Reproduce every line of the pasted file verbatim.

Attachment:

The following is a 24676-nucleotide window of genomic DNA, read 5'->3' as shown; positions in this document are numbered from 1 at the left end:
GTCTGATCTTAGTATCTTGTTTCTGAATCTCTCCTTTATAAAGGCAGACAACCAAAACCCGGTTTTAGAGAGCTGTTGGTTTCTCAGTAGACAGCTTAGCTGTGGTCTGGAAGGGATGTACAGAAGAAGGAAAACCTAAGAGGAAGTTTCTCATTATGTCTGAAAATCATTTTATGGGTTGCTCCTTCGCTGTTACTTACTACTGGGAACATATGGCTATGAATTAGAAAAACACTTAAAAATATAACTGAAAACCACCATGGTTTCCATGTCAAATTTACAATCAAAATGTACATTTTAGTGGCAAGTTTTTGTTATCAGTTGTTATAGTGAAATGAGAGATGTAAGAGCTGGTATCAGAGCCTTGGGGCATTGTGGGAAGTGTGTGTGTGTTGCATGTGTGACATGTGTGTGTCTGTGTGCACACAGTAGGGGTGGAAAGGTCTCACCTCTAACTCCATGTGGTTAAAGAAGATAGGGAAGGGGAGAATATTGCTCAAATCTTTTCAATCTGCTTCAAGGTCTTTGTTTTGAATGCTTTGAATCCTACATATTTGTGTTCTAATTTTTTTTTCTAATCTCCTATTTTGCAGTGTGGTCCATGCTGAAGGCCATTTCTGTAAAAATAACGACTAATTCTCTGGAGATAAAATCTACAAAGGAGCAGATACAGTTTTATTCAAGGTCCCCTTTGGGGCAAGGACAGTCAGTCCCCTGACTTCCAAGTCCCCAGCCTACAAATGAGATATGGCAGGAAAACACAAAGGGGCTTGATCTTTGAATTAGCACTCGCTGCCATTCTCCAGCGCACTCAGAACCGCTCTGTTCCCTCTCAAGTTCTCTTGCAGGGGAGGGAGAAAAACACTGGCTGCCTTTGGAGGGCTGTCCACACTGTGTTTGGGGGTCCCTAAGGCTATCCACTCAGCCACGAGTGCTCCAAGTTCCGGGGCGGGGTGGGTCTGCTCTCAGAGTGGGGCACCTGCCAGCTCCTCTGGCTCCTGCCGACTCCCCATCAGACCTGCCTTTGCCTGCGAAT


The following is a 24676-nucleotide window of genomic DNA, read 5'->3' as shown; positions in this document are numbered from 1 at the left end:
GTCTGATCTTAGTATCTTGTTTCTGAATCTCTCCTTTATAAAGGCAGACAACCAAAACCCGGTTTTAGAGAGCTGTTGGTTTCTCAGTAGACAGCTTAGCTGTGGTCTGGAAGGGATGTACAGAAGAAGGAAAACCTAAGAGGAAGTTTCTCATTATGTCTGAAAATCATTTTATGGGTTGCTCCTTCGCTGTTACTTACTACTGGGAACATATGGCTATGAATTAGAAAAACACTTAAAAATATAACTGAAAACCACCATGGTTTCCATGTCAAATTTACAATCAAAATGTACATTTTAGTGGCAAGTTTTTGTTATCAGTTGTTATAGTGAAATGAGAGATGTAAGAGCTGGTATCAGAGCCTTGGGGCATTGTGGGAAGTGTGTGTGTGTTGCATGTGTGACATGTGTGTGTCTGTGTGCACACAGTAGGGGTGGAAAGGTCTCACCTCTAACTCCATGTGGTTAAAGAAGATAGGGAAGGGGAGAATATTGCTCAAATCTTTTCAATCTGCTTCAAGGTCTTTGTTTTGAATGCTTTGAATCCTACATATTTGTGTTCTAATTTTTTTTTCTAATCTCCTATTTTGCAGTGTGGTCCATGCTGAAGGCCATTTCTGTAAAAATAACGACTAATTCTCTGGAGATAAAATCTACAAAGGAGCAGATACAGTTTTATTCAAGGTCCCCTTTGGGGCAAGGACAGTCAGTCCCCTGACTTCCAAGTCCCCAGCCTACAAATGAGATATGGCAGGAAAACACAAAGGGGCTTGATCTTTGAATTAGCACTCGCTGCCATTCTCCAGCGCACTCAGAACCGCTCTGTTCCCTCTCAAGTTCTCTTGCAGGGGAGGGAGAAAAACACTGGCTGCCTTTGGAGGGCTGTCCACACTGTGTTTGGGGGTCCCTAAGGCTATCCACTCAGCCACGAGTGCTCCAAGTTCCGGGGCGGGGTGGGTCTGCTCTCAGAGTGGGGCACCTGCCAGCTCCTCTGGCTCCTGCCGACTCCCCATCAGACCTGCCTTTGCCTGCGAAT